Q: I was unable to create a my Social Security account because I have a security freeze on my credit report. Why should this matter?
A: As a protection for you, part of the process when you create your my Social Security account includes contact by Social Security with the credit report firm Experian to help verify your identity. As a result, you cannot create a my Social Security account online if you have a security freeze, fraud alert, or both on your Experian credit report. You first must ask Experian to remove the freeze or alert.
From its own internal records, Social Security can verify some of the information requested from you to establish your personal my Social Security account. For example, your birthdate and parent’s names are part of your Social Security number record.
Using an additional, external from Social Security, means to further prove your identity when creating the my Social Security record provides another layer of security. Experian provides questions from its records that also serve to verify your identity. These questions would not be about information routinely available, for example from a lost wallet or purse. Your Social Security number is not shared with Experian and information from that firm is not kept by Social Security.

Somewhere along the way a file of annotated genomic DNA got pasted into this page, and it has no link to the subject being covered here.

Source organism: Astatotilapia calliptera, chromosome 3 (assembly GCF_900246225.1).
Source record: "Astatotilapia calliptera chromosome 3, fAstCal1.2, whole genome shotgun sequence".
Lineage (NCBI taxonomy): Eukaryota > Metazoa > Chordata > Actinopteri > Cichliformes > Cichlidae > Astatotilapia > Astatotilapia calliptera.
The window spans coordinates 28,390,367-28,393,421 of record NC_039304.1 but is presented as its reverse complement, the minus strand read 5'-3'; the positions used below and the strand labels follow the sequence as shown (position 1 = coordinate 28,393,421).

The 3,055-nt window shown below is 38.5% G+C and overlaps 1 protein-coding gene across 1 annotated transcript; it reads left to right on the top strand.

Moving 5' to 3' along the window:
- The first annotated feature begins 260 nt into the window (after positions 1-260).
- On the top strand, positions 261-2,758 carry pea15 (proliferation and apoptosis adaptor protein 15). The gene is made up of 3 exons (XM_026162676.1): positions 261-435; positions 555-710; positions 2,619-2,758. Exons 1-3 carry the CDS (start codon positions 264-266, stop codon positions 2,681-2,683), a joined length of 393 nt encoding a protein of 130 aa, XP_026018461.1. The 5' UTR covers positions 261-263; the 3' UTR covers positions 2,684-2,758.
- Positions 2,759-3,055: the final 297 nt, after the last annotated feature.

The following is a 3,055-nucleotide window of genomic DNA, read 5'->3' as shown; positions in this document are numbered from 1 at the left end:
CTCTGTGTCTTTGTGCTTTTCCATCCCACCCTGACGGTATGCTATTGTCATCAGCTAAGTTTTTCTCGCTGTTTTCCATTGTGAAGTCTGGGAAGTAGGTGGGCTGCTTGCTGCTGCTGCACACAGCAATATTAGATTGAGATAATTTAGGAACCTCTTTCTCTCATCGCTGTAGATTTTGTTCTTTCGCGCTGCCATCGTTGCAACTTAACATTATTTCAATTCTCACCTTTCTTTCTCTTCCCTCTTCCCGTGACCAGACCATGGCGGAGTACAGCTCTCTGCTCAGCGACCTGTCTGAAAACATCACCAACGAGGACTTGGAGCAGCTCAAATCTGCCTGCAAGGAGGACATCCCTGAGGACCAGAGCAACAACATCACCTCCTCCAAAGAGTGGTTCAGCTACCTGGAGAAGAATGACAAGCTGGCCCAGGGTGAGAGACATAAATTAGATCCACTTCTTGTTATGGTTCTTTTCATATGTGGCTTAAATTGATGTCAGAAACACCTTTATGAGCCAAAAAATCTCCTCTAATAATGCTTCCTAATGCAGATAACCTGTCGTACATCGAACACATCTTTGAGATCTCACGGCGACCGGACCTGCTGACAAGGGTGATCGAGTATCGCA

Using Experian credit report information to help verify your identity may result in what is known as a “soft inquiry” on your Experian credit report. That report will show an inquiry by the Social Security Administration with the date of the request. Soft inquiries do not affect your credit score, are not reported to lenders and you do not incur any charges related to them. It will not appear on your credit report from Equifax or TransUnion, and generally will be removed from your Experian credit report after 25 months.
Multiple layers of security protection are available for your use when creating your my Social Security account. Learn about them at http://www.socialsecurity.gov/myaccount/.
Once established, your my Social Security account is useful whether or not you receive benefits yet. If receiving benefits or having Medicare now, you can:
Get your benefit verification letter
Check your benefit and payment information and your earnings record
Change your address and phone number and
Start or change direct deposit of your payment
If not receiving benefits yet, you can get your Social Security Statement with estimates of retirement, disability, and survivors benefits to help financial planning. You will also see your earnings record and the estimated Social Security and Medicare taxes you have paid.